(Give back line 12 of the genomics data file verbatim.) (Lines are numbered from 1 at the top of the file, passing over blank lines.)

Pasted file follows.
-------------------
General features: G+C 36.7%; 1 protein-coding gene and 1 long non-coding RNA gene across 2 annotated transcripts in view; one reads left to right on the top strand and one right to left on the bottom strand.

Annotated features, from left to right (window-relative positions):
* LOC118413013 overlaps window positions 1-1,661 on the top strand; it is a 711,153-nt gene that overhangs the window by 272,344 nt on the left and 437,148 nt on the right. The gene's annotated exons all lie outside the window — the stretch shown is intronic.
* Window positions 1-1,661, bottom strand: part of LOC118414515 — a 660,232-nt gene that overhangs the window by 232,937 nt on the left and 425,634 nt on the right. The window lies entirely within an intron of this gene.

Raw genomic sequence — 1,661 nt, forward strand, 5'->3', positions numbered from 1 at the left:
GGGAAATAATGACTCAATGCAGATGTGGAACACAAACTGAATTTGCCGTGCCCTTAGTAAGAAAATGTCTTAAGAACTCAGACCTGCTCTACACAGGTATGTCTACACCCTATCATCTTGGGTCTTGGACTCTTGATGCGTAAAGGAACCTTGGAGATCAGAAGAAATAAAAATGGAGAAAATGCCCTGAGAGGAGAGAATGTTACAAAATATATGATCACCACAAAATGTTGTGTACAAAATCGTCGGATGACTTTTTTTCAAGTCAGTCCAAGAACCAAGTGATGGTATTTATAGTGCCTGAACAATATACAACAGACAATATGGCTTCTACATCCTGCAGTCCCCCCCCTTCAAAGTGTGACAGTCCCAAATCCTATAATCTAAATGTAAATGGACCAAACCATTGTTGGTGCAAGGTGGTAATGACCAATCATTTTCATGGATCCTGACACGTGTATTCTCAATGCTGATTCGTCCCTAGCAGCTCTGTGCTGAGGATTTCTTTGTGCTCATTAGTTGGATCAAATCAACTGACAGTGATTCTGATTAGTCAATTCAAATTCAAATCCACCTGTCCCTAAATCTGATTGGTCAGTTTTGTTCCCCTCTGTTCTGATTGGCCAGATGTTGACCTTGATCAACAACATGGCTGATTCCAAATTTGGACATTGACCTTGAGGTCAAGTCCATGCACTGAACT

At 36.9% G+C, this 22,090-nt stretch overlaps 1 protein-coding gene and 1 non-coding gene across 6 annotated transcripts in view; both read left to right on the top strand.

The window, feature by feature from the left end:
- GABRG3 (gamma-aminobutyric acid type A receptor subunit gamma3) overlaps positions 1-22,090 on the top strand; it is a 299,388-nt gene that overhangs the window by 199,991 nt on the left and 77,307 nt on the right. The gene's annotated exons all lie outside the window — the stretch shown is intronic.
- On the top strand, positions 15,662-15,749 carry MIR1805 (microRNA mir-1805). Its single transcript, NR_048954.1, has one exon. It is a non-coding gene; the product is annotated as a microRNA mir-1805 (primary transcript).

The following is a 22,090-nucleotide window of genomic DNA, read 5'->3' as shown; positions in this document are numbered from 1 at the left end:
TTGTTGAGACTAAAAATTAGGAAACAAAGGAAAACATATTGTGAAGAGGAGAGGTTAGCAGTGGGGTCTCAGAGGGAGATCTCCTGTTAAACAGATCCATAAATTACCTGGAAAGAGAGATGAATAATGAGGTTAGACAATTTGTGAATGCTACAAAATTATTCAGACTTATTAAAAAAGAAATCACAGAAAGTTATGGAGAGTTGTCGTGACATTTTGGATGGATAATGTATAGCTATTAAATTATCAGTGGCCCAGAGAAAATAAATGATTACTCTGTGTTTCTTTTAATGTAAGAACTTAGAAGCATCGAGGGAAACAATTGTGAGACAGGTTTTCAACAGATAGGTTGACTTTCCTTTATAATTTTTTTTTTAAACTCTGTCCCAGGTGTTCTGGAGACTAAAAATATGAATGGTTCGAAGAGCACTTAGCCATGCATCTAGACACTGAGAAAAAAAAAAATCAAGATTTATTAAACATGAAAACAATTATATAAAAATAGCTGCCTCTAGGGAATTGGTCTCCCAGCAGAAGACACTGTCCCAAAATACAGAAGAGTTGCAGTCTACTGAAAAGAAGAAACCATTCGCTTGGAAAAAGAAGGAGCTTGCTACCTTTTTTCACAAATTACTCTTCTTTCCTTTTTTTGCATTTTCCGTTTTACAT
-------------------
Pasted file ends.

TTGTTGAGACTAAAAATTAGGAAACAAAGGAAAACATATTGTGAAGAGGAGAGGTTAGCAGTGGGGTCTCAGAGGGAGATCTCCTGTTAAACAGATCCATAAATTACCTGGAAAGAGAGATGAATAATGAGGTTAGACAATTTGTGAATGCTACAAAATTATTCAGACTTATTAAAAAAGAAATCACAGAAAGTTATGGAGAGTTGTCGTGACATTTTGGATGGATAATGTATAGCTATTAAATTATCAGTGGCCCAGAGAAAATAAATGATTACTCTGTGTTTCTTTTAATGTAAGAACTTAGAAGCATCGAGGGAAACAATTGTGAGACAGGTTTTCAACAGATAGGTTGACTTTCCTTTATAATTTTTTTTTTAAACTCTGTCCCAGGTGTTCTGGAGACTAAAAATATGAATGGTTCGAAGAGCACTTAGCCATGCATCTAGACACTGAGAAAAAAAAAAATCAAGATTTATTAAACATGAAAACAATTATATAAAAATAGCTGCCTCTAGGGAATTGGTCTCCCAGCAGAAGACACTGTCCCAAAATACAGAAGAGTTGCAGTCTACTGAAAAGAAGAAACCATTCGCTTGGAAAAAGAAGGAGCTTGCTACCTTTTTTCACAAATTACTCTTCTTTCCTTTTTTTGCATTTTCCGTTTTACAT